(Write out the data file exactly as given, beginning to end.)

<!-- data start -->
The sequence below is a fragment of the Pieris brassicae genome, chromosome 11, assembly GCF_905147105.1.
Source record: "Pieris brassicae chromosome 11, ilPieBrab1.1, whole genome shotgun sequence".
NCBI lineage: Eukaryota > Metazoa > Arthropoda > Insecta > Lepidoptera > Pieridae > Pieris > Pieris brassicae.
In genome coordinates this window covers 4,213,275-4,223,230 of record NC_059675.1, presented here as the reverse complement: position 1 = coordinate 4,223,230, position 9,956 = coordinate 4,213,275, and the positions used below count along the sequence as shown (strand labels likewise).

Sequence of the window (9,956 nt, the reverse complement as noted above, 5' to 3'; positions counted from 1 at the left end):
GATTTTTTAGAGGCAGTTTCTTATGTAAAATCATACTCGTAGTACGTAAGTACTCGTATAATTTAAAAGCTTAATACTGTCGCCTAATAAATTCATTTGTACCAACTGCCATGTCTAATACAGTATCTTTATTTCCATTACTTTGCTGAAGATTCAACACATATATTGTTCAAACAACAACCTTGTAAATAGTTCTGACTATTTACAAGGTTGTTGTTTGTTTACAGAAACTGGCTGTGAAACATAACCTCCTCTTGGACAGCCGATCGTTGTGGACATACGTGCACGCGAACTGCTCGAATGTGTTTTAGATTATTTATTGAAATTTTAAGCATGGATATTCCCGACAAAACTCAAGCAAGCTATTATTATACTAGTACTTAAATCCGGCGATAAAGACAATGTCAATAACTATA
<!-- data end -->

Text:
The sequence below is a fragment of the Pieris brassicae genome, chromosome 11, assembly GCF_905147105.1.
Source record: "Pieris brassicae chromosome 11, ilPieBrab1.1, whole genome shotgun sequence".
NCBI lineage: Eukaryota > Metazoa > Arthropoda > Insecta > Lepidoptera > Pieridae > Pieris > Pieris brassicae.
In genome coordinates this window covers 4,213,275-4,223,230 of record NC_059675.1, presented here as the reverse complement: position 1 = coordinate 4,223,230, position 9,956 = coordinate 4,213,275, and the positions used below count along the sequence as shown (strand labels likewise).

Sequence of the window (9,956 nt, the reverse complement as noted above, 5' to 3'; positions counted from 1 at the left end):
GATTTTTTAGAGGCAGTTTCTTATGTAAAATCATACTCGTAGTACGTAAGTACTCGTATAATTTAAAAGCTTAATACTGTCGCCTAATAAATTCATTTGTACCAACTGCCATGTCTAATACAGTATCTTTATTTCCATTACTTTGCTGAAGATTCAACACATATATTGTTCAAACAACAACCTTGTAAATAGTTCTGACTATTTACAAGGTTGTTGTTTGTTTACAGAAACTGGCTGTGAAACATAACCTCCTCTTGGACAGCCGATCGTTGTGGACATACGTGCACGCGAACTGCTCGAATGTGTTTTAGATTATTTATTGAAATTTTAAGCATGGATATTCCCGACAAAACTCAAGCAAGCTATTATTATACTAGTACTTAAATCCGGCGATAAAGACAATGTCAATAACTATA